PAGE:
Jim Thompson's House
Bangkok.the epitome of the modern metropolis, and yet perfectly blended with cultural history. In the heart of this bustling city is a gathering of traditional Thai architecture and a lush jungle garden.
This is Jim Thompson’s House.
The story of Jim Thompson is legendary, to say the least. After serving in the US armed forces during WW2, Thompson, an architect and business man, settled in Thailand. Here, his entrepreneurial spirit found an opportunity in the silk industry. Thompson invested time and effort, to authentically revive the local silk industry. He was royally awarded The Order of the White Elephant, for his services to Thailand.
On an afternoon walk during a trip to Malaysia, Thompson disappeared. It is said that he left his cigarettes and a book he was reading on a side table on the porch of his friend/s home when he left, a sign that he intended to return. After a two week manhunt, and years later, his body has not being found.
The house is located on about half an acre of land (one Rai), on the Mahanak Canal. To build his house, Thompson gathered 6 houses from different parts of the country. Each traditional teak house was dismantled and transported to Bangkok. He then hired a carpenter who rebuilt and joined the houses together, a project that finally finished in 1959.
Jim collected artifacts and pieces of art from around Southeast Asia and brought them together in his home, some of which can be seen today. Sculptures, paintings and porcelain are dotted around the house, some pieces dating as far back as the 18th century. Thompson, later on in his life, viewed his collection as more than just a personal collection, but an effort to rescue them from loss or destruction, and as a preservation of culture.
The house is a gorgeous embodiment of Thai architecture. It stands on stilts, up to 2 meters off the ground in certain areas. This is a traditional building method in Thailand, and is done to avoid flooding during the long rainy seasons of the region. The supporting columns of the house, and in turn the walls all lean in at a slight angle. This is said to give a sense of height and grace. The roof ends are of beautiful craftsmanship are said to be inspired by serpent motifs of the era. Houses of this style were assembled, rather than built. The wall panels, floors, roof and other elements of the building were prefabricated off site and put together on site, no nails required.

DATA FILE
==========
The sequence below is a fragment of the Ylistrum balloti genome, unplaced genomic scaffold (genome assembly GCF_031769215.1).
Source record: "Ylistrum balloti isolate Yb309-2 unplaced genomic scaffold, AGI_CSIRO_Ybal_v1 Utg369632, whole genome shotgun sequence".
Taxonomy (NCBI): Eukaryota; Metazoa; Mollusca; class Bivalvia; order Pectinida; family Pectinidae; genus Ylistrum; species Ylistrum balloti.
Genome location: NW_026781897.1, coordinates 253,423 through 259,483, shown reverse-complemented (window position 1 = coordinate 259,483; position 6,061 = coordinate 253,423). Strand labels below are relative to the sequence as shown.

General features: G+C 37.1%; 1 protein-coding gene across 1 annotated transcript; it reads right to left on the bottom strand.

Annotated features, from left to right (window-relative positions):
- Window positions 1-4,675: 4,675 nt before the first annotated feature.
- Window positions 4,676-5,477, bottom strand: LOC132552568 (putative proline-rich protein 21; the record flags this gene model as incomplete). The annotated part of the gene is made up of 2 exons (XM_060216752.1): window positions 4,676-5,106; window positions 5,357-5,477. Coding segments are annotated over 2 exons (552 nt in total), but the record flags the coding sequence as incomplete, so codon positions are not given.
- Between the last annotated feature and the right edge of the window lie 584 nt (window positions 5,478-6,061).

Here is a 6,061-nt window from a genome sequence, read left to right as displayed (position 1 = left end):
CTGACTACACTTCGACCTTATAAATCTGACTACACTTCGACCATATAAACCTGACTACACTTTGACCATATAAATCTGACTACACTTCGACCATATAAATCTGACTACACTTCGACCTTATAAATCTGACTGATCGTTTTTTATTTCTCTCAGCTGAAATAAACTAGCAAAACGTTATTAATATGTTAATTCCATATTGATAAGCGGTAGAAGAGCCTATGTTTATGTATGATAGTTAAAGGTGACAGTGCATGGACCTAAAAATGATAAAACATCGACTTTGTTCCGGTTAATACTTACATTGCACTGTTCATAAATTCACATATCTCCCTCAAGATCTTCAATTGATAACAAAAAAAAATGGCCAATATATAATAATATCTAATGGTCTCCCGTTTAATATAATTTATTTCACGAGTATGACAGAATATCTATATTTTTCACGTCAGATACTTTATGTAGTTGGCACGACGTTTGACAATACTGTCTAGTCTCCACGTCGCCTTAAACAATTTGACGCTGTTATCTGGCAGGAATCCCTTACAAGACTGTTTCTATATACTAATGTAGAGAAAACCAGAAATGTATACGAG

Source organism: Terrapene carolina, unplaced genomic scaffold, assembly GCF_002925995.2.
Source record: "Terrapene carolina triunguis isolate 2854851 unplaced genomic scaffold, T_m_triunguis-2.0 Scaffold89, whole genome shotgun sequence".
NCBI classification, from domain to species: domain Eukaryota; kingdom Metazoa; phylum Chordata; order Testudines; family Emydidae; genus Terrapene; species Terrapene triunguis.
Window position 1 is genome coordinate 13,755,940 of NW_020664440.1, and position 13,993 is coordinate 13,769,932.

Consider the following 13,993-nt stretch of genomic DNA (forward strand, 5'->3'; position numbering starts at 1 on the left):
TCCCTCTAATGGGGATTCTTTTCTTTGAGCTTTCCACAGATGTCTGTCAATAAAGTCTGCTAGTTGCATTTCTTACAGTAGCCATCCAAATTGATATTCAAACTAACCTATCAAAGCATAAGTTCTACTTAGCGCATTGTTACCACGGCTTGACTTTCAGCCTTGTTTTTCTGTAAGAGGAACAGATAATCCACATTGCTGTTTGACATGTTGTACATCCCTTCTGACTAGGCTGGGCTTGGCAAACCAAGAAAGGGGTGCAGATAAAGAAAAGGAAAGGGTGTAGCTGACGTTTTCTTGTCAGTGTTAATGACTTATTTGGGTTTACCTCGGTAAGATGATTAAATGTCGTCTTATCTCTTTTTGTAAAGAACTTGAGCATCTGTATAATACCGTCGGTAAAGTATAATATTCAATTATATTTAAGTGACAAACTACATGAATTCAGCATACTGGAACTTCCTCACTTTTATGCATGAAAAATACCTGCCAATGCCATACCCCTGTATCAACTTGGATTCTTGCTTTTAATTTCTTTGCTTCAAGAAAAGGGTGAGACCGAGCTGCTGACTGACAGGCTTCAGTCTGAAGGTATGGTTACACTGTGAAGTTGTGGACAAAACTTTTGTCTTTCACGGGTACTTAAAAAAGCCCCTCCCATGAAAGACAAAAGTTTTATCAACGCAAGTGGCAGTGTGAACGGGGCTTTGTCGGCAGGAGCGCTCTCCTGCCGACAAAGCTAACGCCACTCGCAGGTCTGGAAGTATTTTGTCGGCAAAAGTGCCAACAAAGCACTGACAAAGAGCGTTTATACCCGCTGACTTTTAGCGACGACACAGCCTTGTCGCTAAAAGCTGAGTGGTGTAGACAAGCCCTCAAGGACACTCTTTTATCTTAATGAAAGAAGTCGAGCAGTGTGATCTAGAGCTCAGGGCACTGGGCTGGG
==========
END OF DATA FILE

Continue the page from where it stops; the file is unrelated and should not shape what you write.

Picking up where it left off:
Small adaptations were made to the house that served Thompson’s more western tastes, and helped with aesthetics and conveniences. Guests are greeted by black and white marble tiles (said to have come from Italy) in the entrance gallery, which is home to a sturdy wooden stairway to the main floor. Thai homes traditionally have their stairs outside the house, a personal adjustment made to suit the Jim Thompson's western taste. All rooms are sectioned off from one another with raised thresholds; these are believed to keep evil spirits from creeping in to the house at night, and disturbing the sleep of it’s inhabitants. The raised thresholds do however serve as structural supports for the walls, and hold them firmly in their frames and keeping infants from crawling outside.
In the corner of the yard is a spirit house. These are found outside homes and businesses everywhere. It is believed that when a structure is built, the spirits that live on the grounds are disturbed. To pay respect and apologies, the spirit houses are built, and small offerings of food and drink are placed outside the spirit houses in an effort to appease the spirits.
What gives this house great appeal is it’s surroundings. Thompson was fond of lush foliage and landscaped his yard to be so. The house is surrounded by dense, jungle-like vegetation. A walk in the garden gives a sense of peace, and an escape from the noisy streets of the Bangkok. Dotted around the main house and in the garden are smaller structures that he used as offices, a painting space and a library.
Traditional Thai architecture is an amalgamation of form, function and belief. The use of wood and traditional artisan methods of building make for exquisite structures that spark a sense of awe. Although not a completely accurate benchmark for one to understand Thai architecture, Jim Thompson’s house is an excellent place to start, and a great example of how one can merge western and Thai building styles, without losing the authenticity of the latter.
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